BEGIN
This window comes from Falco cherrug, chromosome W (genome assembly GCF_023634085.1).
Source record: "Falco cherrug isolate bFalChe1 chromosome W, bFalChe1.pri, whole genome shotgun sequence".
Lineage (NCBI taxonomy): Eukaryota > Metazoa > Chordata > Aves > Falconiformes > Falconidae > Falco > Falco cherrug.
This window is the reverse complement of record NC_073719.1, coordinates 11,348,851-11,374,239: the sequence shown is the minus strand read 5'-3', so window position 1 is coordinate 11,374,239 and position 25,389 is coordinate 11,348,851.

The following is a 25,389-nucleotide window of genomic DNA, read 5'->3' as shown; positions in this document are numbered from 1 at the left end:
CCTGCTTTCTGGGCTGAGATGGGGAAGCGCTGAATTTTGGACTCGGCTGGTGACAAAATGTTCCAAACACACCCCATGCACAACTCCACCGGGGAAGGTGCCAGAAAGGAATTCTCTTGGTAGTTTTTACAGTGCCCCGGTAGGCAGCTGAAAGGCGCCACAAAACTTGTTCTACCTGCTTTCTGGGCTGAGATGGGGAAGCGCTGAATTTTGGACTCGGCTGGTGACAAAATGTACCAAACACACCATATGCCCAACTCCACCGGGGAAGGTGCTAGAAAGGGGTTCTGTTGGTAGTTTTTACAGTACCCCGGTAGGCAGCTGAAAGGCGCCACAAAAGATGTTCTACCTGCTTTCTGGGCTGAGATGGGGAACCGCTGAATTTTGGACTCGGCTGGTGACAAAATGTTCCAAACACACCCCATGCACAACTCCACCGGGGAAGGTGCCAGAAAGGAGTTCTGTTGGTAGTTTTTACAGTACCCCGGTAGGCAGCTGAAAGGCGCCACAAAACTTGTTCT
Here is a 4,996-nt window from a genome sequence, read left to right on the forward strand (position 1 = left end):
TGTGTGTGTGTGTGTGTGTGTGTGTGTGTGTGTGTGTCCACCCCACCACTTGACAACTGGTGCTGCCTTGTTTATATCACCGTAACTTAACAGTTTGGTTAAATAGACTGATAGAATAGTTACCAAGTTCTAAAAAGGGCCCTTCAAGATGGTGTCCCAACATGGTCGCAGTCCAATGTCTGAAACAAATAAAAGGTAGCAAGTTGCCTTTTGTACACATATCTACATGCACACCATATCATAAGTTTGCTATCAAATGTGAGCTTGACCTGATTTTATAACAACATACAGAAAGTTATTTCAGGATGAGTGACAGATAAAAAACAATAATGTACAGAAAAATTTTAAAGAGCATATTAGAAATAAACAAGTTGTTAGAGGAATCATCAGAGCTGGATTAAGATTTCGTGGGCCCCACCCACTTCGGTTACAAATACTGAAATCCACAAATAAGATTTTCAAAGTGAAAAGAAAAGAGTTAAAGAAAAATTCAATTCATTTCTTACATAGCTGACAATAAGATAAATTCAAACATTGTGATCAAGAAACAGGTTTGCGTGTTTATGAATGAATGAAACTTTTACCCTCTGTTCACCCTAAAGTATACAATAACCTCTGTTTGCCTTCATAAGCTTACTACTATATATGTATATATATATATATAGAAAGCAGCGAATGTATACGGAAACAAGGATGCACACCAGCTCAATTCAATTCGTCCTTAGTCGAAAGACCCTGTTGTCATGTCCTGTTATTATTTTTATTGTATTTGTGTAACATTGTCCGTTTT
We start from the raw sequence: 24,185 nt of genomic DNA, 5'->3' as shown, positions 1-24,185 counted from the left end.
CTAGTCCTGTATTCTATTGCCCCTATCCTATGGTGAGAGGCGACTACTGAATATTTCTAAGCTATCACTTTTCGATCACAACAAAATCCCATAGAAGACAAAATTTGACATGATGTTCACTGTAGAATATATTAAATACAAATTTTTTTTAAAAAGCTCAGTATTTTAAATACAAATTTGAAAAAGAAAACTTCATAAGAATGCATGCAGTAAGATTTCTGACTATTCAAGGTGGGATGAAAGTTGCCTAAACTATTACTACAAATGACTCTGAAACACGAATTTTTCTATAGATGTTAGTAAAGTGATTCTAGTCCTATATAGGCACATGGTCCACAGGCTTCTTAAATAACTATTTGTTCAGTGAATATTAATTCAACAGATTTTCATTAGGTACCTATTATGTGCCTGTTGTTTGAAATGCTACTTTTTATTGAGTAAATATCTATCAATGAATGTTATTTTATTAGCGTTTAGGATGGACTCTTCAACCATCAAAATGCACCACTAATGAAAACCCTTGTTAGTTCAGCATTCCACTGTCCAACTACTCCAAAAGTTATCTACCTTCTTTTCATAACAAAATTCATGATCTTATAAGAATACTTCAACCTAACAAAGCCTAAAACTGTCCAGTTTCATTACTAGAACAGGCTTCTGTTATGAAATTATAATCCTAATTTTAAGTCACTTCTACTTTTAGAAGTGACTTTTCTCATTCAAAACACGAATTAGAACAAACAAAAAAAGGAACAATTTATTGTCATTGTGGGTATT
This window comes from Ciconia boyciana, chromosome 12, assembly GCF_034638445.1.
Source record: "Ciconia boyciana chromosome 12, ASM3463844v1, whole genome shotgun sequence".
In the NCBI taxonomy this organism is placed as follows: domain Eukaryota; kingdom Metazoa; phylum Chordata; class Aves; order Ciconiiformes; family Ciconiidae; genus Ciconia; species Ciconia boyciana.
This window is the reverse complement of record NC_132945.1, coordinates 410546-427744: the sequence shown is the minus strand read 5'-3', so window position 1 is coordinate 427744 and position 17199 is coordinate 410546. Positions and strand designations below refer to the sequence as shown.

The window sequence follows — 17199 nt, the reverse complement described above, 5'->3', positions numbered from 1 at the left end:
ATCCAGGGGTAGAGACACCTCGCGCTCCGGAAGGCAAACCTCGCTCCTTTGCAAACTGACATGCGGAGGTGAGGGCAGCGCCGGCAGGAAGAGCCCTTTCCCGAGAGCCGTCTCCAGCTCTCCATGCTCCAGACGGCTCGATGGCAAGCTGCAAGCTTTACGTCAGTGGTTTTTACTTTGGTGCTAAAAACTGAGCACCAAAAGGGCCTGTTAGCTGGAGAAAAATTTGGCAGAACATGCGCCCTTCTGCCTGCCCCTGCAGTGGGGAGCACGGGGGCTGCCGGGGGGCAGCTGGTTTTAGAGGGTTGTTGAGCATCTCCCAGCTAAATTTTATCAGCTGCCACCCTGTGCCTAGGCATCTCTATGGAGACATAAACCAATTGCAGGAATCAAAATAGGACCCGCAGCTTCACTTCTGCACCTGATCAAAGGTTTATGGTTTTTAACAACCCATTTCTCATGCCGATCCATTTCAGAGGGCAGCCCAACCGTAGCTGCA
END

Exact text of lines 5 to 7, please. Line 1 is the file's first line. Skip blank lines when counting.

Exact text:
The following is a 25,389-nucleotide window of genomic DNA, read 5'->3' as shown; positions in this document are numbered from 1 at the left end:
CCTGCTTTCTGGGCTGAGATGGGGAAGCGCTGAATTTTGGACTCGGCTGGTGACAAAATGTTCCAAACACACCCCATGCACAACTCCACCGGGGAAGGTGCCAGAAAGGAATTCTCTTGGTAGTTTTTACAGTGCCCCGGTAGGCAGCTGAAAGGCGCCACAAAACTTGTTCTACCTGCTTTCTGGGCTGAGATGGGGAAGCGCTGAATTTTGGACTCGGCTGGTGACAAAATGTACCAAACACACCATATGCCCAACTCCACCGGGGAAGGTGCTAGAAAGGGGTTCTGTTGGTAGTTTTTACAGTACCCCGGTAGGCAGCTGAAAGGCGCCACAAAAGATGTTCTACCTGCTTTCTGGGCTGAGATGGGGAACCGCTGAATTTTGGACTCGGCTGGTGACAAAATGTTCCAAACACACCCCATGCACAACTCCACCGGGGAAGGTGCCAGAAAGGAGTTCTGTTGGTAGTTTTTACAGTACCCCGGTAGGCAGCTGAAAGGCGCCACAAAACTTGTTCT
Here is a 4,996-nt window from a genome sequence, read left to right on the forward strand (position 1 = left end):